In a presentation given at last week’s Personal Care Product Council annual meeting in Florida, the head of Australia’s cosmetics industry association stressed how tackling regulation is the biggest priority.
Bronwyn Capanna, executive director for Accord, the industry association for the Australasian hygiene, cosmetic and specialty products industry, touched on a number of important areas, including global harmonization and trade expansion and APEC chemical dialogue, but the stress was on national regulation and the need to up-date it.
“Our number one issue in Australia remains the over-regulation of low risk products,” said Capanna.
“We have a hugely complex and fragmented system that has evolved over time through states and territories and commonwealth. We have 144 pieces of regulation that specifically relate to the chemicals industry and that refers to the chemicals industry in its broadest sense, which in turn relates all the way down to cosmetics.”
Australia out of step with international regulation
Capanna explained her belief that currently Australian regulation is out of step with the regulation of products and ingredients in other markets, and this means that Australia is falling behind other important markets such as Canada, the US, Europe, and in particular its neighbor, New Zealand.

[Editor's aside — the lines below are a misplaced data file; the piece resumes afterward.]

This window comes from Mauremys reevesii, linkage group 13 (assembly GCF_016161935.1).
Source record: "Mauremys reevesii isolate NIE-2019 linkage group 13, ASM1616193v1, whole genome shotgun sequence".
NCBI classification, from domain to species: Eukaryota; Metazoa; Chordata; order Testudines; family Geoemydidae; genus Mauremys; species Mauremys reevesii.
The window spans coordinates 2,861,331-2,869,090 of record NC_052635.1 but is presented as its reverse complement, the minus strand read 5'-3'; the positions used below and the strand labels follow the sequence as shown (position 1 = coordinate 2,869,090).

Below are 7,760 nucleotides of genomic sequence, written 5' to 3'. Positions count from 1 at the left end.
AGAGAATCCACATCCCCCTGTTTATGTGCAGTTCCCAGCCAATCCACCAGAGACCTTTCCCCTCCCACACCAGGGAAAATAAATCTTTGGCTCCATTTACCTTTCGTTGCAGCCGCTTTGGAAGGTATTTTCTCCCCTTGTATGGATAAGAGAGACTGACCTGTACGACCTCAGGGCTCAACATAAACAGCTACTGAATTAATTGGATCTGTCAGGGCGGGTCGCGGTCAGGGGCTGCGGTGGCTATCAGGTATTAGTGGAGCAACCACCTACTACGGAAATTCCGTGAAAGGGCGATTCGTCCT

“Our system has become a barrier to innovation and it is preventing the ready production of new products and in turn it is being increasingly described as a trade irritant,” Capanna said.
“It is well overdue for reform and we have been in a reform mode at various political and regulatory levels since 2000, without a lot of progress, unfortunately.”
New Zealand is the regulation model to follow
Looking at solutions to this problem, Capanna believes that regulation in the New Zealand market is where it is at, and expressed her desire to move Australian regulation in the same sort of direction, referring to the country as having the right model.
According to Capanna the New Zealand authorities are using group standards and cosmetics directive frameworks that focus primarily on genuinely hazardous products, while also recognizing overseas approvals and labeling.
Ultimately this leads to increased regulation harmonization, allowing New Zealand-made cosmetic and personal care products to be launched in overseas markets such as Europe and the US without change. A position Capanna would like to see Australian cosmetics companies in.